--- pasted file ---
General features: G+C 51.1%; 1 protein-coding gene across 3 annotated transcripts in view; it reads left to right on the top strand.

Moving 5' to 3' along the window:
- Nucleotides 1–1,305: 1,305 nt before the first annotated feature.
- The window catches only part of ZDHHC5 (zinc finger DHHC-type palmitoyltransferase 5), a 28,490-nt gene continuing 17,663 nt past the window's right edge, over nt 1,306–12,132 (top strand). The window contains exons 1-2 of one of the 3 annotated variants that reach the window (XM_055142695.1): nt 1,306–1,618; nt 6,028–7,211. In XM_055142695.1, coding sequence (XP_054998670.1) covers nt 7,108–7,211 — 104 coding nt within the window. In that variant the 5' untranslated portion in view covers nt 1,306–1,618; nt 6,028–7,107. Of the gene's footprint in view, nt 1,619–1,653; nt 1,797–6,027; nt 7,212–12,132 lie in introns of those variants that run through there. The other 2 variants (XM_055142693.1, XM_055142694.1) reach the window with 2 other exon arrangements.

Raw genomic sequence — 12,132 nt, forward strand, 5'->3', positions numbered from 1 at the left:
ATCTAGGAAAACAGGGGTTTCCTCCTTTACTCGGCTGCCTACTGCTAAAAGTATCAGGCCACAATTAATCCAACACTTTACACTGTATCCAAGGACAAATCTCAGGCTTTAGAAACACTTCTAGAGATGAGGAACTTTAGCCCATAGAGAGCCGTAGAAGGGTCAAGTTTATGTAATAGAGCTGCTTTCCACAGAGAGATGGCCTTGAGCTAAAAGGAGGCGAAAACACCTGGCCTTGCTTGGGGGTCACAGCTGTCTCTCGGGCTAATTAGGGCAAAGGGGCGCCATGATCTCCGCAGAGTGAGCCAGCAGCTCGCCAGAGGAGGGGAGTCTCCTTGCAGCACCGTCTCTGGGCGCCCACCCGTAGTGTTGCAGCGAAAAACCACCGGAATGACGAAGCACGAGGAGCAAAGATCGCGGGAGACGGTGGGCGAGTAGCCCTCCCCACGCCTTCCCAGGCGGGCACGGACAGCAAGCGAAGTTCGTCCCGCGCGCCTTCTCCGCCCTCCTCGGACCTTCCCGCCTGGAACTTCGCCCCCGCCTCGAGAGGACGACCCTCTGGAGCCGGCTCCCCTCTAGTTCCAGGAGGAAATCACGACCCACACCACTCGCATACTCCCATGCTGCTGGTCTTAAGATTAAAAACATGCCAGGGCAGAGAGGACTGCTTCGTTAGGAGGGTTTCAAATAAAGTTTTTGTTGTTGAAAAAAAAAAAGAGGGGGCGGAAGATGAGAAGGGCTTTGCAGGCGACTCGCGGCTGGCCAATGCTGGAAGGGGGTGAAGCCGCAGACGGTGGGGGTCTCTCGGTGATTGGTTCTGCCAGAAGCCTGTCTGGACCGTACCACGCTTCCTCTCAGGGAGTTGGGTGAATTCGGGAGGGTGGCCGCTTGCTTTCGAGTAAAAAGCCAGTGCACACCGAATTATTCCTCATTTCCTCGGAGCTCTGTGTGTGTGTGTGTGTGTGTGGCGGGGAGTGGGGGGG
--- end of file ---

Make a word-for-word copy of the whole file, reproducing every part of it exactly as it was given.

General features: G+C 51.1%; 1 protein-coding gene across 3 annotated transcripts in view; it reads left to right on the top strand.

Moving 5' to 3' along the window:
- Nucleotides 1–1,305: 1,305 nt before the first annotated feature.
- The window catches only part of ZDHHC5 (zinc finger DHHC-type palmitoyltransferase 5), a 28,490-nt gene continuing 17,663 nt past the window's right edge, over nt 1,306–12,132 (top strand). The window contains exons 1-2 of one of the 3 annotated variants that reach the window (XM_055142695.1): nt 1,306–1,618; nt 6,028–7,211. In XM_055142695.1, coding sequence (XP_054998670.1) covers nt 7,108–7,211 — 104 coding nt within the window. In that variant the 5' untranslated portion in view covers nt 1,306–1,618; nt 6,028–7,107. Of the gene's footprint in view, nt 1,619–1,653; nt 1,797–6,027; nt 7,212–12,132 lie in introns of those variants that run through there. The other 2 variants (XM_055142693.1, XM_055142694.1) reach the window with 2 other exon arrangements.

Raw genomic sequence — 12,132 nt, forward strand, 5'->3', positions numbered from 1 at the left:
ATCTAGGAAAACAGGGGTTTCCTCCTTTACTCGGCTGCCTACTGCTAAAAGTATCAGGCCACAATTAATCCAACACTTTACACTGTATCCAAGGACAAATCTCAGGCTTTAGAAACACTTCTAGAGATGAGGAACTTTAGCCCATAGAGAGCCGTAGAAGGGTCAAGTTTATGTAATAGAGCTGCTTTCCACAGAGAGATGGCCTTGAGCTAAAAGGAGGCGAAAACACCTGGCCTTGCTTGGGGGTCACAGCTGTCTCTCGGGCTAATTAGGGCAAAGGGGCGCCATGATCTCCGCAGAGTGAGCCAGCAGCTCGCCAGAGGAGGGGAGTCTCCTTGCAGCACCGTCTCTGGGCGCCCACCCGTAGTGTTGCAGCGAAAAACCACCGGAATGACGAAGCACGAGGAGCAAAGATCGCGGGAGACGGTGGGCGAGTAGCCCTCCCCACGCCTTCCCAGGCGGGCACGGACAGCAAGCGAAGTTCGTCCCGCGCGCCTTCTCCGCCCTCCTCGGACCTTCCCGCCTGGAACTTCGCCCCCGCCTCGAGAGGACGACCCTCTGGAGCCGGCTCCCCTCTAGTTCCAGGAGGAAATCACGACCCACACCACTCGCATACTCCCATGCTGCTGGTCTTAAGATTAAAAACATGCCAGGGCAGAGAGGACTGCTTCGTTAGGAGGGTTTCAAATAAAGTTTTTGTTGTTGAAAAAAAAAAAGAGGGGGCGGAAGATGAGAAGGGCTTTGCAGGCGACTCGCGGCTGGCCAATGCTGGAAGGGGGTGAAGCCGCAGACGGTGGGGGTCTCTCGGTGATTGGTTCTGCCAGAAGCCTGTCTGGACCGTACCACGCTTCCTCTCAGGGAGTTGGGTGAATTCGGGAGGGTGGCCGCTTGCTTTCGAGTAAAAAGCCAGTGCACACCGAATTATTCCTCATTTCCTCGGAGCTCTGTGTGTGTGTGTGTGTGTGTGGCGGGGAGTGGGGGGG